Search-and-rescue mission (in the mind) |

Posted: April 23, 2013 in Cognition
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☞ Research on how the brain responds to missing objects in the immediate physical world may also have an impact on research on narrative. There are missing objects and missing information aplenty in narrative, especially in the earlier stages of our response to a narrative. How the brain responds to them may give us a clue on how we respond to narrative, and how narratives are usually structured, and in this connection, on the most effective way to present a narrative to its readers or audience.

❝You’ve lost your keys. Or cell phone. Or child. Your focus sharpens. Where is it?

For your brain, such search-and-rescue efforts go beyond run-of-the-mill problem solving. According to new research published in Nature Neuroscience, the areas of the brain normally dedicated to abstract thought pitch in to help out with the hunt for the missing object.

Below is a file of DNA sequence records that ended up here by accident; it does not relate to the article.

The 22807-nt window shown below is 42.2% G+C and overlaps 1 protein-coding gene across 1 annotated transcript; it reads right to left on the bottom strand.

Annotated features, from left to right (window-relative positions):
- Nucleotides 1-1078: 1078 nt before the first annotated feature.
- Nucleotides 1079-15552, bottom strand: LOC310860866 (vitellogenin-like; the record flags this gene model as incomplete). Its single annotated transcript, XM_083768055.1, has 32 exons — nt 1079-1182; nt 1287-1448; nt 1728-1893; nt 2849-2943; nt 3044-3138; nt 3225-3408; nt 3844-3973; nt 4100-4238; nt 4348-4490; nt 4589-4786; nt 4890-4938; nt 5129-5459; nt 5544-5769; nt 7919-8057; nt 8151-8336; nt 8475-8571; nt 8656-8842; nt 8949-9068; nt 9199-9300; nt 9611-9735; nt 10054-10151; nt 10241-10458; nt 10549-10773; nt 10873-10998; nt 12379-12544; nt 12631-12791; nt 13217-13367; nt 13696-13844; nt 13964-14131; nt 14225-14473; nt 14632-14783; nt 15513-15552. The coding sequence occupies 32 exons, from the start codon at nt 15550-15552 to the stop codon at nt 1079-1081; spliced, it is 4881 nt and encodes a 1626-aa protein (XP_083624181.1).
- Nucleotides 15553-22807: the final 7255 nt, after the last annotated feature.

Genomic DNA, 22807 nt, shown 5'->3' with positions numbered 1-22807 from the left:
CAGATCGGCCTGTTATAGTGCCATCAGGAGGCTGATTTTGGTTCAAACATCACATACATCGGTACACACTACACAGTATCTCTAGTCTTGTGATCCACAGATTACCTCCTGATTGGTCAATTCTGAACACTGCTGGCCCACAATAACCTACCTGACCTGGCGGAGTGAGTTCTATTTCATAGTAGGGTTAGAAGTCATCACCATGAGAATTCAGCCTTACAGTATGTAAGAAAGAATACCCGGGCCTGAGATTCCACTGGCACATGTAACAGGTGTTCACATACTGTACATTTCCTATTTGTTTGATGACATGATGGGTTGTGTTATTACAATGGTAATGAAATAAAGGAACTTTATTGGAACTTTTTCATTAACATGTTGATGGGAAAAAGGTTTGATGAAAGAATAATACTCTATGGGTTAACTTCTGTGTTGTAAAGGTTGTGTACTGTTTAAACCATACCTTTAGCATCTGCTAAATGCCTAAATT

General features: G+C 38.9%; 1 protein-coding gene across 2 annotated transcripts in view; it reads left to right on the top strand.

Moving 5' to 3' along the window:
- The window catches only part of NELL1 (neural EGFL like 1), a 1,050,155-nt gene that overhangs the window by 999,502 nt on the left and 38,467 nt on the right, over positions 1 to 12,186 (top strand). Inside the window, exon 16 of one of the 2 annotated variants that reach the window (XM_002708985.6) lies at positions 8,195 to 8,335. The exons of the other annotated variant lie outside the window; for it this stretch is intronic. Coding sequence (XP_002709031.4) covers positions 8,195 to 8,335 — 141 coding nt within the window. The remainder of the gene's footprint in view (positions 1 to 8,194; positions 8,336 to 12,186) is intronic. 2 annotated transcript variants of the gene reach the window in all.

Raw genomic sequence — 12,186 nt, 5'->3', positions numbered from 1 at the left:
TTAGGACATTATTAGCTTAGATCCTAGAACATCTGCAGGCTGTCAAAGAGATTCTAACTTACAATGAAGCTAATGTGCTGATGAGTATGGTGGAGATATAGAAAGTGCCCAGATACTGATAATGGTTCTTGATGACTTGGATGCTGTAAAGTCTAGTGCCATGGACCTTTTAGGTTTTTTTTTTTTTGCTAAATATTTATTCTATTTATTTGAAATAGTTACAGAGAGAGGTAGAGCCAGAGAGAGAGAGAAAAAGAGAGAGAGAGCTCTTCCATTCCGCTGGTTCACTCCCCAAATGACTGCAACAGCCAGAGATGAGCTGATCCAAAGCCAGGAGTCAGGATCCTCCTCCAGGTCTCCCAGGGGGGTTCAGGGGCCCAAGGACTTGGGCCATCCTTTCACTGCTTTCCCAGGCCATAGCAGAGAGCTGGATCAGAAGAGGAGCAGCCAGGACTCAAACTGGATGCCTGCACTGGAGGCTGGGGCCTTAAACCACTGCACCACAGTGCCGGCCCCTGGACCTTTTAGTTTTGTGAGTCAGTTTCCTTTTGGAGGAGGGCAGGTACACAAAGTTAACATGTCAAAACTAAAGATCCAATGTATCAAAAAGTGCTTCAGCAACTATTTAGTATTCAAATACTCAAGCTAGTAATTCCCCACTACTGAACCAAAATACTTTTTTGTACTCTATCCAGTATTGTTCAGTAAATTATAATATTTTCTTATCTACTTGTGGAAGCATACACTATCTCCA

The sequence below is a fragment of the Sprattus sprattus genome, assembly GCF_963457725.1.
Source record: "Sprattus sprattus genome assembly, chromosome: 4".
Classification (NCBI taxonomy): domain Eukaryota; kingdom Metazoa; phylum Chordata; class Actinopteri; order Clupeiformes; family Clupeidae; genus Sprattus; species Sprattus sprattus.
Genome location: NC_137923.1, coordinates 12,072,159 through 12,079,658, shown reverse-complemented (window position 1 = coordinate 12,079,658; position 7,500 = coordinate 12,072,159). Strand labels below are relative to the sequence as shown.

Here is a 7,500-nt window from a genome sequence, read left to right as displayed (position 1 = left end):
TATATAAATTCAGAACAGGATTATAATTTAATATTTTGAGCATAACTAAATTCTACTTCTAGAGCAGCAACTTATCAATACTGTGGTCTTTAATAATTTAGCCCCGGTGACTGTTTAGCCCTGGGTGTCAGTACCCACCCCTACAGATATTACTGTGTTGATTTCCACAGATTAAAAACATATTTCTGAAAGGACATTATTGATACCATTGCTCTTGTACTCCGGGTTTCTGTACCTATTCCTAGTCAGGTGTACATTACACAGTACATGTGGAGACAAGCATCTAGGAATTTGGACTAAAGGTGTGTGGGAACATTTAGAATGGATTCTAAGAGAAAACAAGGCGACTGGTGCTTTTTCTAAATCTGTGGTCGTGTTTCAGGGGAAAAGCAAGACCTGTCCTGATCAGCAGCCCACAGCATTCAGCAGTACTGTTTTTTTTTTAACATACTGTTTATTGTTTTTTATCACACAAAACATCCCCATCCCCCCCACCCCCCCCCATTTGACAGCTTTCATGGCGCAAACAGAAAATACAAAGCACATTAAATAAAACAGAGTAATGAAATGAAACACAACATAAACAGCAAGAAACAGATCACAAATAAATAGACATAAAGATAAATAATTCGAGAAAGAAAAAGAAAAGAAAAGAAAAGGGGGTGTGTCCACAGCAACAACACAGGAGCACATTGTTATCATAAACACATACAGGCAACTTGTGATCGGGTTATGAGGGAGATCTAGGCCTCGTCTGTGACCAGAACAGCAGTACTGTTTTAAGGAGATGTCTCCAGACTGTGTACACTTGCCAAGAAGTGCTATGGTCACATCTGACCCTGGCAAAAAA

These searches involve a complex mix of both visual and non-visual regions of the brain, which optimizes on problem solving by directing all of its resources to finding the misplaced item, whether it be a child or a set of keys. “As you plan your day at work, for example, more of the brain is devoted to processing time, tasks, goals and rewards, and as you search for your cat, more of the brain becomes involved in recognition of animals,” the authors said in a statement.

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